A person commits the crime of fraudulent use of a credit card if he, with intent to defraud the issuer or a person or organization providing money, goods, services, or anything else of value or any other person, uses, for the purpose of obtaining money, goods, services, or anything else of value, a credit card obtained or retained fraudulently or any credit card that he knows is forged; or to represent himself, without consent of the cardholder, that he is the holder of a specified card. Violations are a first-degree misdemeanor if in any six-month period, a person uses a credit card in violation two or fewer times, or obtains money, goods, services, or anything else in violation the value of which is less than $100. It is a third-degree misdemeanor if he uses a card more than two times or obtains goods valued over $100.
State law prohibits the use of a scanning device or re-encoder that is used to obtain or record encoded information from the magnetic strip of a payment card without the authorization of the authorized user and with the intent to defraud the authorized user, the issuer of the card, or a merchant. Scanning devices are defined as a scanner, reader, or any other electronic device that is used to access, read, scan, obtain, memorize, or store, temporarily or permanently, information encoded on the magnetic strip or stripe of a payment card. A re-encoder is an electronic device that places encoded information from the magnetic strip or stripe of a payment card onto the magnetic strip or stripe of a different card. Violations are a third-degree felony. Second or subsequent offenses are a second-degree felony.
Caller Identification Fraud:
Under state law, a caller may not knowingly insert false information into a caller identification system with the intent to mislead, defraud or deceive the recipient of a telephone call. A caller identification system means a listing of a caller’s name, telephone number, or name and telephone number that is shown to a recipient of a call when the recipient answers. This provision does not apply to any blocking of caller identification information; any law enforcement agency, or any intelligence or security agencies of the federal government. Violations are a misdemeanor in the first degree.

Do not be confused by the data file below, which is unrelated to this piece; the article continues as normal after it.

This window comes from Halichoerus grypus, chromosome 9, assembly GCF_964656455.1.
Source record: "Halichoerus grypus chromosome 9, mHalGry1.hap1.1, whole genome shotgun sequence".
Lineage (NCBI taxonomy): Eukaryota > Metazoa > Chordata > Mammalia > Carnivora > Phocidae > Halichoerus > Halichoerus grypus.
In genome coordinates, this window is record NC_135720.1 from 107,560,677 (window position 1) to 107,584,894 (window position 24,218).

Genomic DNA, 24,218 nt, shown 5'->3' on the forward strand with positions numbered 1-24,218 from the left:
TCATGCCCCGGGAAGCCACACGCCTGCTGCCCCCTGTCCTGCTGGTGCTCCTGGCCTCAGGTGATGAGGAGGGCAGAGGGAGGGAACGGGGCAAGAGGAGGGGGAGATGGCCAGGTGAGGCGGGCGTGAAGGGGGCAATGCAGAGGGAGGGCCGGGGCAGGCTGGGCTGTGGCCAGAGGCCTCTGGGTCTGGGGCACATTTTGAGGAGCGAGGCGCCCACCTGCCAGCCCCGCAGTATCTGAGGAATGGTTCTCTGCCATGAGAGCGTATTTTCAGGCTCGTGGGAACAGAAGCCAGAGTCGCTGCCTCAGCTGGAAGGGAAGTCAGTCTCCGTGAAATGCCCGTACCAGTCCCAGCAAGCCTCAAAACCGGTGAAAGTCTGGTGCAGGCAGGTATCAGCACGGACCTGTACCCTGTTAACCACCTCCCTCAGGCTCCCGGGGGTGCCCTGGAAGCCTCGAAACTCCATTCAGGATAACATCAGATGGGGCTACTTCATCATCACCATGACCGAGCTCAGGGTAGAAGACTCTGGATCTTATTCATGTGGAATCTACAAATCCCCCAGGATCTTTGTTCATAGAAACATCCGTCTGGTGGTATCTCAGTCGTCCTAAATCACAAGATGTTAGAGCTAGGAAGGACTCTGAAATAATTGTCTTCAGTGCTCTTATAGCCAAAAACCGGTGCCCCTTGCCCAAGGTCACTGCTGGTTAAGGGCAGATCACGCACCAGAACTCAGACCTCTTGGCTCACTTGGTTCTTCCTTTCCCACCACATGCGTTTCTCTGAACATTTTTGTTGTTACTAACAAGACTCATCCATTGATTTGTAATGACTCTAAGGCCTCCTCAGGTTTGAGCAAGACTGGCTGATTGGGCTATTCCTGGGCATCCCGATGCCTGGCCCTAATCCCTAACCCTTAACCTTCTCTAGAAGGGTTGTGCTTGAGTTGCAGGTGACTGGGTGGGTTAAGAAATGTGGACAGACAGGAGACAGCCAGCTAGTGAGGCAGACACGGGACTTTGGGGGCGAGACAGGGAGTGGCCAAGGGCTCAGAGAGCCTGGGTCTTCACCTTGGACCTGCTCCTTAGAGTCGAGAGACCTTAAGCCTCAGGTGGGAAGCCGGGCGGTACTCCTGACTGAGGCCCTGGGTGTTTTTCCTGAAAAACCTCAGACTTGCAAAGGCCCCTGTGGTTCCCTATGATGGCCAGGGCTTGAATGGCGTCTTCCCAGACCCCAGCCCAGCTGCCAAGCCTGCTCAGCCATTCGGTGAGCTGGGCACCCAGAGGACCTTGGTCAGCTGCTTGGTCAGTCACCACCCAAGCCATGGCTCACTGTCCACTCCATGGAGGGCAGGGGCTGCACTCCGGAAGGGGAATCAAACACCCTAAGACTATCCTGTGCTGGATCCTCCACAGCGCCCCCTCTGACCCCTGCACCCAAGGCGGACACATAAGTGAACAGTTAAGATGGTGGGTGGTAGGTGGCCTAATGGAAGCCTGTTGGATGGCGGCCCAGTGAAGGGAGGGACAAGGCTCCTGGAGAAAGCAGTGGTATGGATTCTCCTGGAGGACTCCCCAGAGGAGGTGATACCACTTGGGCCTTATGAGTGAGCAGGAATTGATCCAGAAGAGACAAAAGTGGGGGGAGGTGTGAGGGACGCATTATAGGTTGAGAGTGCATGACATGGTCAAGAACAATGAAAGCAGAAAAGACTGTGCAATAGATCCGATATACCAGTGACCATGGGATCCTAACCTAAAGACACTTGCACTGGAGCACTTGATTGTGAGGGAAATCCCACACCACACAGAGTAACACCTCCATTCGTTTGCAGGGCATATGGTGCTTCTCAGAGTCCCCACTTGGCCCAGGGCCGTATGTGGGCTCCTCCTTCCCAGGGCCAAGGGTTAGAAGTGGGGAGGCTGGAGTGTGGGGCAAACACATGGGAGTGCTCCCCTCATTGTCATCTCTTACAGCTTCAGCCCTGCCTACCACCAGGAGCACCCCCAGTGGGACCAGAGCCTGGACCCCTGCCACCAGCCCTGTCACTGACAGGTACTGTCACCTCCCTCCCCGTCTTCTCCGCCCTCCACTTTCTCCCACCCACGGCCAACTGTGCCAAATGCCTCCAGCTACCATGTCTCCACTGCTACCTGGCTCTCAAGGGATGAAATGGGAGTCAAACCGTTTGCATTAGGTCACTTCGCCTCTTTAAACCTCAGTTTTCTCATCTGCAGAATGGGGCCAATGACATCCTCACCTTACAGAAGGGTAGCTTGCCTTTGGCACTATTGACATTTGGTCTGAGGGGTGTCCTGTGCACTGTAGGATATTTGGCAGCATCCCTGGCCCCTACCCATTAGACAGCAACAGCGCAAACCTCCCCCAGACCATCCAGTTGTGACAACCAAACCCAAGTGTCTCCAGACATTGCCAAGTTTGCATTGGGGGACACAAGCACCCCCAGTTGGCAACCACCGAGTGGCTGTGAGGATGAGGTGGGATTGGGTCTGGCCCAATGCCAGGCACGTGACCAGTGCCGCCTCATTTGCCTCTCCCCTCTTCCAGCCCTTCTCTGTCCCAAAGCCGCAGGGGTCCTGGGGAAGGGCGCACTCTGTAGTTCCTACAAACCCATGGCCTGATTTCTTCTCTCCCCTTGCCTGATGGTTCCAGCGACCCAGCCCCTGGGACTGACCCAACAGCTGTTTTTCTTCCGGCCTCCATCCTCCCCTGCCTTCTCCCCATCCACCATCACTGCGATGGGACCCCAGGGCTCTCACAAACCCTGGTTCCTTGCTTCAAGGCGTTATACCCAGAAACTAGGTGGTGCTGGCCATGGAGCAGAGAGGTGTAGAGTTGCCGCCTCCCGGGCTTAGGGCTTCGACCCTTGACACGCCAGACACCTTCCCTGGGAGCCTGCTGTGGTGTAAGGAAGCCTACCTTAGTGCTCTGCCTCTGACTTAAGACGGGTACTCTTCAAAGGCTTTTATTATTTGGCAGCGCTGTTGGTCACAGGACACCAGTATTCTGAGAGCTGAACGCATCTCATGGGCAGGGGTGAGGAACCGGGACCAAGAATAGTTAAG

A court may order a defendant convicted of an identity theft offense to make restitution to any victim of the offense. In addition to the victim’s out-of-pocket costs, restitution may include payment of any other costs, including attorney’s fees incurred by the victim in clearing the victim’s credit history or credit rating, or any costs incurred in connection with any civil or administrative proceeding to satisfy any debt, lien, or other obligation of the victim arising as the result of the actions of the defendant.
Upon conviction of an identity theft offense, the court may issue such orders as necessary to correct any public record that contains false information resulting from the actions that resulted in the conviction.
State law requires individuals and businesses doing business in the state to notify state residents when their unencrypted personal information was or is reasonably believed to have been acquired during a security breach, putting them at risk of identity theft. A security breach is defined as “unlawful and unauthorized acquisition of computerized data that materially compromises the security, confidentiality, or integrity of personal information.”
Notice must be made without unreasonable delay, no later than 45 days following the determination of the breach, although it can be delayed upon request by a law enforcement agency or to determine the scope of the breach and to restore the reasonable integrity of the data system. Notification is not required if, after an appropriate investigation or after consultation with relevant federal, state, and local agencies responsible for law enforcement, the person reasonably determines that the breach has not and will not likely result in harm to the individuals whose personal information has been acquired and accessed. Such a determination must be documented in writing and the documentation must be maintained for five years.
Personal information is defined as an individual’s first name or first initial and last name, or any middle name and last name, in combination with any one or more of the following data elements, when the data elements are not encrypted: Social Security number; driver’s license number or Florida Identification Card number; or an account number, or credit or debit card number, in combination with any required security code, access code, or password that would permit access to an individual’s financial account. It does not include publicly available information that is lawfully made available to the general public from federal, state, or local government records.
Notification can be provided by mail, or e-mail. If the cost of providing regular notice would exceed $250,000, the amount of people to be notified exceeds 500,000, or the business does not have sufficient contact information to provide written or electronic notice, substitute notice may be provided. When substitute notice is used, it must consist of all of the following, as applicable: e-mail notice, conspicuous posting on the business’s web site, and notification to major statewide media. When a breach involves more than 1,000 people, the business must also notify the consumer reporting agencies.